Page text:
What Is Heat Intolerance

What Is Heat Intolerance?

Heat intolerance is a condition where your body temperature rises above normal levels due to environmental factors such as high temperatures or humidity. You may experience symptoms like headaches, fatigue, nausea, dizziness and shivers when it gets too hot. These are just some of the common symptoms associated with heat intolerance.

The condition is often referred to as heat stroke. A person suffering from heat intolerance may have trouble breathing, lose consciousness and even die if they don’t get medical attention immediately.

It’s not uncommon for people to experience symptoms of heat intolerance at different times throughout the day. For example, someone experiencing symptoms during the afternoon may not realize their illness has worsened until it starts getting dark and they start feeling sick again.

People with heat intolerance are usually diagnosed after noticing symptoms first hand. They may also suffer from other health conditions which make them more susceptible to heat stress. Some examples include:


High blood pressure (hypertension)

Heart disease or heart failure (myocardial infarction)

These conditions increase the risk of developing heat intolerance. If you have a medical condition that makes you more susceptible to heat, it’s important that you keep up with medical check-ups. It’s also vital that you take steps to lower your risk of developing heat intolerance by following a healthy lifestyle.

What causes heat intolerance?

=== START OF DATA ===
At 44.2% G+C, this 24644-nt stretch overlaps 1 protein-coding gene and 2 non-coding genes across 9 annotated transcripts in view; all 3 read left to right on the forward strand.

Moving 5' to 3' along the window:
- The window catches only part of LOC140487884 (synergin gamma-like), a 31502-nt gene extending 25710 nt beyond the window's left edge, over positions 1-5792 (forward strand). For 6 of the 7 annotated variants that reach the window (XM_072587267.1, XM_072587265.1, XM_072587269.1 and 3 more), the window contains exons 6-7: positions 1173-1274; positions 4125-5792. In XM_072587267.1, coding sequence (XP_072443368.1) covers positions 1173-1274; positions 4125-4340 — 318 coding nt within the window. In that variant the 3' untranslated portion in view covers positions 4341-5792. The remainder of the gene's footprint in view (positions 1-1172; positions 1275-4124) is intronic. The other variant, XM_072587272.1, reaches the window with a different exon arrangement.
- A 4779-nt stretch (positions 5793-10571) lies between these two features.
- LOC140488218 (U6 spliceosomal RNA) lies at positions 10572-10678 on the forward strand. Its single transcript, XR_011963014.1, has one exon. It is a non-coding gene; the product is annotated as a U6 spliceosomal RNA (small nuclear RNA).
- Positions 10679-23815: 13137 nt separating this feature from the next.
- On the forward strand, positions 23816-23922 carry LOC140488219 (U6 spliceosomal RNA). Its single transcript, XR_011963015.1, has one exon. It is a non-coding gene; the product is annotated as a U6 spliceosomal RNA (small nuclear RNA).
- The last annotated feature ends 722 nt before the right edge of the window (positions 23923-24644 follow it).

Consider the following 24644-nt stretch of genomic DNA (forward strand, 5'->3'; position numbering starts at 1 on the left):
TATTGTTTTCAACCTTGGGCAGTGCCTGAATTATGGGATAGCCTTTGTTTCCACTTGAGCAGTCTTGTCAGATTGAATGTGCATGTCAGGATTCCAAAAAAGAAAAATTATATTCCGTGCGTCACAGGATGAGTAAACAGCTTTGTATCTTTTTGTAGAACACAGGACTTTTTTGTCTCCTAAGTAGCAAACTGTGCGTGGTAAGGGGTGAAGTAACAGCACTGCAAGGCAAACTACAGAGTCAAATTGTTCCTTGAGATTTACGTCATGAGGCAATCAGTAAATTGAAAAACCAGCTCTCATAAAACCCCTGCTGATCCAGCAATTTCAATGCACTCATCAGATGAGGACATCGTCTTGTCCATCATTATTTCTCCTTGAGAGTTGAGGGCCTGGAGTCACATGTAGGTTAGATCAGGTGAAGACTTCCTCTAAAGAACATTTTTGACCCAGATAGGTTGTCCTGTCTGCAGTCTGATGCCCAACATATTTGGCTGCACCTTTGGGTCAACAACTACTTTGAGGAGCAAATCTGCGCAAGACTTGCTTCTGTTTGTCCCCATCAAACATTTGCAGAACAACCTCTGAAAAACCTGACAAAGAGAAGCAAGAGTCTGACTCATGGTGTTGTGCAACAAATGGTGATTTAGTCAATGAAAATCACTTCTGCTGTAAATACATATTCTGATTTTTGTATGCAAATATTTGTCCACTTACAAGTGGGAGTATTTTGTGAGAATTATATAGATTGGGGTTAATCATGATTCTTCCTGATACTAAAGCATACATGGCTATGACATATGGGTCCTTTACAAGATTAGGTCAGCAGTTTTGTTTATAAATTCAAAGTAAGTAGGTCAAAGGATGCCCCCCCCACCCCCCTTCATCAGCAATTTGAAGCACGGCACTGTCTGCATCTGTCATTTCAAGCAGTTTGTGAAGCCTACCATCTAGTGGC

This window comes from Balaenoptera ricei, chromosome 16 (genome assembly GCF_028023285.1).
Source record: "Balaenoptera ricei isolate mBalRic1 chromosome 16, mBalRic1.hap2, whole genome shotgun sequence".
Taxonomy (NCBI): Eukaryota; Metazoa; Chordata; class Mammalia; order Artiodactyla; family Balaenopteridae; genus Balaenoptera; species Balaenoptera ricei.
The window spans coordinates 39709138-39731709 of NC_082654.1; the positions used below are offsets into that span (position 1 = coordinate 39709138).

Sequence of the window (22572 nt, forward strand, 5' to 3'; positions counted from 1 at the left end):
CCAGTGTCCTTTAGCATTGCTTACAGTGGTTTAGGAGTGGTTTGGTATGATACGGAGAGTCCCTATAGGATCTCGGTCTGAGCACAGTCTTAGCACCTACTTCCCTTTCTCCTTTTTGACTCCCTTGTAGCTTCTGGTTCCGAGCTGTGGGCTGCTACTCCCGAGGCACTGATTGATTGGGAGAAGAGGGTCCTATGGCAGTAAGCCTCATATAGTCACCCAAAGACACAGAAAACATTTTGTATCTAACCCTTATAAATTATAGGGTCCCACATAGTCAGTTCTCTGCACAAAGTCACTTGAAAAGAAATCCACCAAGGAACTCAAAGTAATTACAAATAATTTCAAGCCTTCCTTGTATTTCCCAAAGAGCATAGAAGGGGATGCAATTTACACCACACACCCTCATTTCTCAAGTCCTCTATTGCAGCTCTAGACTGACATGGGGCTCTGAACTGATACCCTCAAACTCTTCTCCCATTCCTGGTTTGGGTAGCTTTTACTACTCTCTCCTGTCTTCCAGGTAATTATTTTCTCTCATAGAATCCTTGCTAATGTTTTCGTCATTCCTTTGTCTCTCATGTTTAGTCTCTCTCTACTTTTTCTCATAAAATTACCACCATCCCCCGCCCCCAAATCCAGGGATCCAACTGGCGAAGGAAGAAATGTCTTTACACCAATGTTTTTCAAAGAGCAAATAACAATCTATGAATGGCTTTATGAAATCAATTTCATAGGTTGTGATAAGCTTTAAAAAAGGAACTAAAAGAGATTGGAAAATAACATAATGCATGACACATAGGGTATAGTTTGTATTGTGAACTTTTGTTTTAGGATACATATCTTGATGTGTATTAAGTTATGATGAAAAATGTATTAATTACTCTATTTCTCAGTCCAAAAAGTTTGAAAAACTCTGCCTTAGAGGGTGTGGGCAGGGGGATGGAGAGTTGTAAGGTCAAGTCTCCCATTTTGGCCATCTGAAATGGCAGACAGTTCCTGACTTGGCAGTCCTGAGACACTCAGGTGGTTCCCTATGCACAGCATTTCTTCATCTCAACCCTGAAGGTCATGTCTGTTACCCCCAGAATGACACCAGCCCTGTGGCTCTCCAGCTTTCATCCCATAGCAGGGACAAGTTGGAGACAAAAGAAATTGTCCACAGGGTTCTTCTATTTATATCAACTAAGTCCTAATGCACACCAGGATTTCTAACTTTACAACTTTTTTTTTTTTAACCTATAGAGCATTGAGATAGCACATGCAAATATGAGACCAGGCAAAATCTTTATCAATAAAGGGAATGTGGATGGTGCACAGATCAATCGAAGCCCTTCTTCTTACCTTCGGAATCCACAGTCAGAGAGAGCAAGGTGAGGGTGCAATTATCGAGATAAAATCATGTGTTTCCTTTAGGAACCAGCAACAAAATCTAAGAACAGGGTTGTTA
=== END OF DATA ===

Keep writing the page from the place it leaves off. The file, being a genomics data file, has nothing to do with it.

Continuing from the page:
One of the main causes of heat intolerance is the inability to properly regulate body temperature. This means that your body doesn’t do a good job at releasing the right amount of sweat when exposed to high temperatures.

Sweating is the body’s natural way of lowering body temperature. When you sweat, the water on your skin evaporates into the air and brings your body temperature down a bit.

When a person has heat intolerance, they don’t sweat enough and as a result they overheat and their body temperature rises to dangerous levels. This can be caused by many different factors, such as some medical conditions and side effects from taking certain medications.

Some of the most common causes of heat intolerance are:

Dehydration – As mentioned above, dehydration is a common cause of heat intolerance. The more dehydrated your body is, the less likely it is to sweat, and therefore lower its internal temperature.

Some medical conditions – Certain medical conditions such as kidney disease or adrenal gland issues can also prevent your body from sweating. Certain types of cancer can also raise your risk of heat intolerance.

Sources & references used in this article:

Heat intolerance: predisposing factor or residual injury? by Y Epstein – Medicine and science in sports and exercise, 1990 – safetylit.org

Heat intolerance in former heatstroke patients by Y SHAPIRO, A MAGAZANIK, R UDASSIN… – Annals of internal …, 1979 – acpjournals.org

Voluntary dehydration and heat intolerance in cystic fibrosis by O Bar-Or, JA Hay, DS Ward, CJR Blimkie… – The Lancet, 1992 – Elsevier

Physiological correlates of heat intolerance by WL Kenney – Sports medicine, 1985 – Springer